Category Archives: Excommunication

28 June, DOMA, Dolan et al

In reaction to SCOTUS on DOMA and Prop 8, Cardinal Dolan, president of the NCCB said, “This is a tragic day for marriage and our nation”. Archbishop Cordileone said, “the future of our democracy is very, very worrisome”. They are company men, and so they have to say things like this. Perhaps they just don’t know any any other way. Their performances strike me as similar to the disciples in this weekend’s Gospel Story who wanted to call down fire upon the folks would wouldn’t treat them as they thought they should be treated. Jesus rebuke them. Hmmm  .  .

If we believe Jesus was serious when he said he would be with us until the end of time, and that the Spirit would teach us to observe everything Jesus taught us, and I do believe this very strongly, then we have to believe that everyone on all sides of these issues is in some way being guided by the Spirit. What we bring to the table is our human condition with all its gifts and limitations. The work of the Spirit is to bring together. The work of human limitations is to drive apart. If we believe the Spirit is involved, then how about we let the Spirit lead us to dialogue.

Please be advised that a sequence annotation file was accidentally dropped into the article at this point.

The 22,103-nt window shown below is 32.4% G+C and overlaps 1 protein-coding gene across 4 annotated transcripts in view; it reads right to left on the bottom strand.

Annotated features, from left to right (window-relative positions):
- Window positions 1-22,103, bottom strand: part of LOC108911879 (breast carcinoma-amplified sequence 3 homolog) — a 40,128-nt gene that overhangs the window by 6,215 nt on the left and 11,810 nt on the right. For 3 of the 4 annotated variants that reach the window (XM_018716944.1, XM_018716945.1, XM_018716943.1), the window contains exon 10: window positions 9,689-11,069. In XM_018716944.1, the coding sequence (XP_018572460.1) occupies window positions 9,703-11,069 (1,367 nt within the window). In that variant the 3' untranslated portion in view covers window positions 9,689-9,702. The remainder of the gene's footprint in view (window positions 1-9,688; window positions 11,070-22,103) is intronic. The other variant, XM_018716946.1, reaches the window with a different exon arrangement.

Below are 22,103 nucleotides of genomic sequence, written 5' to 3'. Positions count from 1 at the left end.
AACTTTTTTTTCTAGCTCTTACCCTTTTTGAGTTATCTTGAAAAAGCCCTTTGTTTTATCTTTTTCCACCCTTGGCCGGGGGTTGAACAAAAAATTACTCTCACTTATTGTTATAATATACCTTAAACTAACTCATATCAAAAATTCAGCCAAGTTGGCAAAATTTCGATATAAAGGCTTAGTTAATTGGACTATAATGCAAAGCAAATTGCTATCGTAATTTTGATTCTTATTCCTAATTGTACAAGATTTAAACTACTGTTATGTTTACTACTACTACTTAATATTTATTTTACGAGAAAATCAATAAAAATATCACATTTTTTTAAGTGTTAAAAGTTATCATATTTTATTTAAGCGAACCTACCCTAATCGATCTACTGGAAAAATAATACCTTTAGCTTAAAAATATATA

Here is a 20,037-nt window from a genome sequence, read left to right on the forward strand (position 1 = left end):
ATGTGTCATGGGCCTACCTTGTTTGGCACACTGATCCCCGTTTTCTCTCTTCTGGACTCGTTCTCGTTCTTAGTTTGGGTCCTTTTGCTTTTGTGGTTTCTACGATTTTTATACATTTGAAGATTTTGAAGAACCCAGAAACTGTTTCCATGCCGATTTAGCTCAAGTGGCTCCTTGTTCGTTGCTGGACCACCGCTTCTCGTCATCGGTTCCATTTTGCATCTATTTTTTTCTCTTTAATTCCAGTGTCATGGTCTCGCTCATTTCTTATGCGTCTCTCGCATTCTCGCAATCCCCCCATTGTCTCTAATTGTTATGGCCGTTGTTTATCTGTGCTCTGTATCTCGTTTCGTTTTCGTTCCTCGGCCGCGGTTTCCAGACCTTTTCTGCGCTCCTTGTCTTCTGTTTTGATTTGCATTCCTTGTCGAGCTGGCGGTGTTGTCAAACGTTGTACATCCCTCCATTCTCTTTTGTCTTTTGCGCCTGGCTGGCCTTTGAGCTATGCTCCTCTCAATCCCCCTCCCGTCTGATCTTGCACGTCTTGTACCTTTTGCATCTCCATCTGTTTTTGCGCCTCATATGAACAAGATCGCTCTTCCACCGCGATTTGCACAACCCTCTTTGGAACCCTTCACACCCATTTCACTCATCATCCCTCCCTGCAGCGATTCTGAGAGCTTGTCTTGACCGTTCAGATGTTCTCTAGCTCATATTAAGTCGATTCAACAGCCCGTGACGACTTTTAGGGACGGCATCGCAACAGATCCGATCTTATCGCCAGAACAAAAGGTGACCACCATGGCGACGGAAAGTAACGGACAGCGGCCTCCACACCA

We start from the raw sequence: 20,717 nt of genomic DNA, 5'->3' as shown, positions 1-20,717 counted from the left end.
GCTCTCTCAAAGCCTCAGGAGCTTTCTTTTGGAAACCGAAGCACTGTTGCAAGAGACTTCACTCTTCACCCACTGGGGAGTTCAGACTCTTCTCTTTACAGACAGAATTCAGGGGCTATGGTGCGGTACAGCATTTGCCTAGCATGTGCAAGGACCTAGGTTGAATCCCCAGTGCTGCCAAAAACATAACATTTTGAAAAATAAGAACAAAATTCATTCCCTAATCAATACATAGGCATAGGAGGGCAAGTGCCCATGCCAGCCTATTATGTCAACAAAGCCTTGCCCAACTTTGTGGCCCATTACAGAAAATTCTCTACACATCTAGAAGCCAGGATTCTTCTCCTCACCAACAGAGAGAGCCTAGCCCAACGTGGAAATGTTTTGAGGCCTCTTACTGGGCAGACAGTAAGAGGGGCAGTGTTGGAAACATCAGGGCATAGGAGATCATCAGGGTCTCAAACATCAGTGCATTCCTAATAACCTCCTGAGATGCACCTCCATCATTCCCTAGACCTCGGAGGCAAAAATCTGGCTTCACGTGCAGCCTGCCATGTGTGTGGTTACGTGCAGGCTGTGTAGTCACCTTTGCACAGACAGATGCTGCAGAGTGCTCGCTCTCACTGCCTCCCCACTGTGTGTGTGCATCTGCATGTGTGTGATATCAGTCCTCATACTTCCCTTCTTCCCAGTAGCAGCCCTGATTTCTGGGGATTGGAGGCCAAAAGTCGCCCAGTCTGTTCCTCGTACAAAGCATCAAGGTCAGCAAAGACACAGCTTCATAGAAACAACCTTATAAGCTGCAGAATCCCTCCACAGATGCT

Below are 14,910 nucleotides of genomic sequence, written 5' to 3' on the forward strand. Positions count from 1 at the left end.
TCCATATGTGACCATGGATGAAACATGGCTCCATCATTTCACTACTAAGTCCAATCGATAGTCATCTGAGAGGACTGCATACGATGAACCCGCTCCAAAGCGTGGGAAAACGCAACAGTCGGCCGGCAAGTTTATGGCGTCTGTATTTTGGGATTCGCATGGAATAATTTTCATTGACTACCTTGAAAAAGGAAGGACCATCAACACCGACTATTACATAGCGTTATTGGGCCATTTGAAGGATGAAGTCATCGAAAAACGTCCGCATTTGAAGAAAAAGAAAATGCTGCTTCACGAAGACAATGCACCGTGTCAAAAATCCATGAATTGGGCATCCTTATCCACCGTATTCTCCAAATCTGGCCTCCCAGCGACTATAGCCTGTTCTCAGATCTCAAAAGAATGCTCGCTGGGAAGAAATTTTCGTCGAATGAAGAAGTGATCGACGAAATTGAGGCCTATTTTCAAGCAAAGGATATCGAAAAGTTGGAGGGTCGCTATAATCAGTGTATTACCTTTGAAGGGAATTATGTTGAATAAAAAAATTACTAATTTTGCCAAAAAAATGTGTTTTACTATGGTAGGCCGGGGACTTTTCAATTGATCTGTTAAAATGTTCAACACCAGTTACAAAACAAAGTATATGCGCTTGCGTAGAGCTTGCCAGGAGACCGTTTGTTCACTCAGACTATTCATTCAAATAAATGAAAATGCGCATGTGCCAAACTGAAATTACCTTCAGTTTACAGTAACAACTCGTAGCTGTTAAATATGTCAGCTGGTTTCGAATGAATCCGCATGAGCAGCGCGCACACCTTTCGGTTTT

If any believe they alone have all the answers and so there is nothing they can learn from anybody, there is no possibility of dialogue. Honest and open dialogue means, among other things, respecting others, attributing good will to others, looking for truth in others, and a willingness to listen and learn. It does not mean watering down one’s own beliefs.

Either we believe we are all created in the image and likeness of God, or we don’t. None of us, any person or institution, gets to determine what is or is not a real image of God. For any person or institution to state that their way is the only way for everybody on anything seems to me vacuous and inane, not to mention arrogant. A fundamental basis of Christianity is a relationship with Jesus – an open relationship that leads us to accept Jesus however he comes to us, and doesn’t set conditions on how or in whom we will recognize or accept him. It is dangerous when any religious institution sets itself up as the only way to God, or states that obedience to its rules is more important than a person’s own relationship to God.

No tradition has the right to impose its will or viewpoints on anyone else. As the Jewish Council for Public Affairs said, “We live in a democratic society in which we are all free to express our opinions about social issues and to advocate vigorously for those opinions  .  .  .  No one group and no religion has the right to dictate its beliefs to the entire body politic”.